When I went to school we all were together, so you’d have these children of university educated engineers and managers making high wages next to more socio-economically disadvantaged kids. And the contrast, I can remember as a kid, struck me as just absurd. It was almost a caricature of the income gap in Canada.
I didn’t understand at the time what it was, of course, but I remember being very acutely aware that there was something very odd about the dichotomy.
My father was a teacher, so I was one of the more privileged kids, grew up in a stable home, I had everything you could possibly need to build a good me. But the contrast really informed my views of the world and helped me to develop a sense of responsibility, so that’s maybe the more noble reason.
From a health care perspective, it occurred to me recently that as a sub-sub-specialist who does high-tech, very expensive care that probably delivers very little incremental value to a small number of people for a very high price, and, having been very privileged because that’s always been valued very highly in our society, the fact of the matter is that, increasingly, I realize that I’m not going to be able to do any of that high-tech medicine unless we find a way to better support the larger number of patients who need low-tech, but equally important care.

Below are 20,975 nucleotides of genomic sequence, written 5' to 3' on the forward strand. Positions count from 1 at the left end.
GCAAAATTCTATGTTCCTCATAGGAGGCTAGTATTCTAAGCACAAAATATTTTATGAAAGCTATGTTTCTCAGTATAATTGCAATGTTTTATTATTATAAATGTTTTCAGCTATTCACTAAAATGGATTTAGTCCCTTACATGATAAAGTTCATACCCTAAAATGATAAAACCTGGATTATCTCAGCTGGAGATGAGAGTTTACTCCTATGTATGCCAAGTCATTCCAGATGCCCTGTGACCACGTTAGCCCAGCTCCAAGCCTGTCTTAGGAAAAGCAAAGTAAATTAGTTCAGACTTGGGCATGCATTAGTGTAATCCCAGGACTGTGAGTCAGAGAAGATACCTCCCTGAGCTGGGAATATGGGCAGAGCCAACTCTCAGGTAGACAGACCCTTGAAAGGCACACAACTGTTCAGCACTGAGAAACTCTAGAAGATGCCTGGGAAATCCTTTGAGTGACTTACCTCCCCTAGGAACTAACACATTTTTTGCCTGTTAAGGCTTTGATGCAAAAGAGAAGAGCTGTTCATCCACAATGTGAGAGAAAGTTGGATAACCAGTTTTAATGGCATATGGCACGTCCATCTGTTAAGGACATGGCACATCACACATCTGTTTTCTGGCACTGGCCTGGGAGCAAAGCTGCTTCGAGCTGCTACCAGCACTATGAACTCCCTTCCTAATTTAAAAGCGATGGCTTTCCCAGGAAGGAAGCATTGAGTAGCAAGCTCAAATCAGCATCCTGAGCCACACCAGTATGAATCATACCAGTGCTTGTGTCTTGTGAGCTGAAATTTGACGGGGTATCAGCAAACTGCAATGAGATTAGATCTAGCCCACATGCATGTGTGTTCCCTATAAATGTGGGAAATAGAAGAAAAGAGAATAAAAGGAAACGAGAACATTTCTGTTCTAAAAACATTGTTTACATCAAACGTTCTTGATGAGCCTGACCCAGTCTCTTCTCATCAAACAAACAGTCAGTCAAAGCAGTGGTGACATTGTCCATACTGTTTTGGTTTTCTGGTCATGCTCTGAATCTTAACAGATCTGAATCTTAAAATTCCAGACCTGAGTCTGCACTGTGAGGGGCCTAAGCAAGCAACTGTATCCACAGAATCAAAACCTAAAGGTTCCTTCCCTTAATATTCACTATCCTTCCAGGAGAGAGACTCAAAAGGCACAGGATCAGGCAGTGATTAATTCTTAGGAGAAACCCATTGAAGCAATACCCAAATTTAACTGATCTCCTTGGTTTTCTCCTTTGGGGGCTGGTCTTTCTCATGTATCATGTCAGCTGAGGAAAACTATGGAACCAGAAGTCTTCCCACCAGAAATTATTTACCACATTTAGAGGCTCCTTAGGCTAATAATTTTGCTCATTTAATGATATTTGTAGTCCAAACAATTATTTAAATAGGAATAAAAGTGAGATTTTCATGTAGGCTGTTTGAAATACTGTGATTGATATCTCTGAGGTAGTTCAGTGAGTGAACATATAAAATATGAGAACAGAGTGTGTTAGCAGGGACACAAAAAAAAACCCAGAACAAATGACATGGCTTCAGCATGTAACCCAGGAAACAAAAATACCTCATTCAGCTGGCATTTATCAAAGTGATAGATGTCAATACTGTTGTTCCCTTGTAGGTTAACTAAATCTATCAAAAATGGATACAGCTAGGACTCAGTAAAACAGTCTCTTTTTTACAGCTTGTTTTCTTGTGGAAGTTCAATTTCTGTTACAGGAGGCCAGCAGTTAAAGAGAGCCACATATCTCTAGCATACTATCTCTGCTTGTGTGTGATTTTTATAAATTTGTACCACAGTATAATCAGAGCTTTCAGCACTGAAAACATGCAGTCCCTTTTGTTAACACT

I’m not going to be able to do my part of things unless we address the social determinants of health as well, because it ties in critically to the sustainability of our health care system.
So that’s why I say it’s less than noble, because it seems a bit selfish to say. But I recognize that in a system of finite resources we’re investing far too much proportionately in the stuff that I do and in doing so we’re going to create an unsustainable system where we’re not going to have the upstream stuff or the downstream, it’s just all going to collapse.